I was an opponent of nuclear power.
However, my position changed when I realised my fear of nuclear power was mainly based on one misleading image. Then, I began to wonder that since every individual has a certain right to decide our future in a democratic society, misleading information might be more dangerous than nuclear radiation. Furthermore, due to the development of Internet, misleading information might become viral, spread rapidly, and then lead to confirmation biases.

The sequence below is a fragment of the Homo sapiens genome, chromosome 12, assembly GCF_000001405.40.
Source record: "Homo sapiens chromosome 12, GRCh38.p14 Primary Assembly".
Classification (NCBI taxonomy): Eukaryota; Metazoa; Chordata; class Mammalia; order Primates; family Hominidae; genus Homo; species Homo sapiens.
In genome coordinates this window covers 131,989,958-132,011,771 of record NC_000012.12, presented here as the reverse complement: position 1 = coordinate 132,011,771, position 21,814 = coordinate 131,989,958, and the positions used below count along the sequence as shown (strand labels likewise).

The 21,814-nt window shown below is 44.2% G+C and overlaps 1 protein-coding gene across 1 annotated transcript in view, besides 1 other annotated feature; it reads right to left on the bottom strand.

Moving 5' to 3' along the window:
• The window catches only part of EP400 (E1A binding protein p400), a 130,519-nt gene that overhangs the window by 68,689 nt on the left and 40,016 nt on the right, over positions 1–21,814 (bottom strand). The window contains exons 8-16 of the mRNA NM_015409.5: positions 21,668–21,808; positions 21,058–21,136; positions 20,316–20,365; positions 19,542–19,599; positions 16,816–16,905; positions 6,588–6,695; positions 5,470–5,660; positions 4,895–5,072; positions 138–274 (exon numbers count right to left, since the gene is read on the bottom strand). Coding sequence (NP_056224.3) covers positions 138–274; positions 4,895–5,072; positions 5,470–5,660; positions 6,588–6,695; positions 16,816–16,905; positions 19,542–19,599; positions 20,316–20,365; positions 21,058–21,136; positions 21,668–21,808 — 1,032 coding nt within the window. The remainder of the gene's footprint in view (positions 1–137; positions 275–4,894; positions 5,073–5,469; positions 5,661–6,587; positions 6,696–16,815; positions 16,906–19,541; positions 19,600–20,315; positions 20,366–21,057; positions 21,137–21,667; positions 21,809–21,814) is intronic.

In this research I attempt to understand how I, an information designer, might reduce the negative impact of misleading information. By comparing two daily consumption, food and information, I found that the way we consume information is much less careful. When we are choosing what to eat, we check the nutrition facts first. However, in the case of information, we just start to read an article with a sensational title or sensational images regardless ‘nutrition’.
My design proposal, ‘Page Facts’, is a browsing tool revealing the nutrition facts of web pages to offer Internet users more clues about what they are about to consume. The demonstration of this tool is available on Fakeshima.com .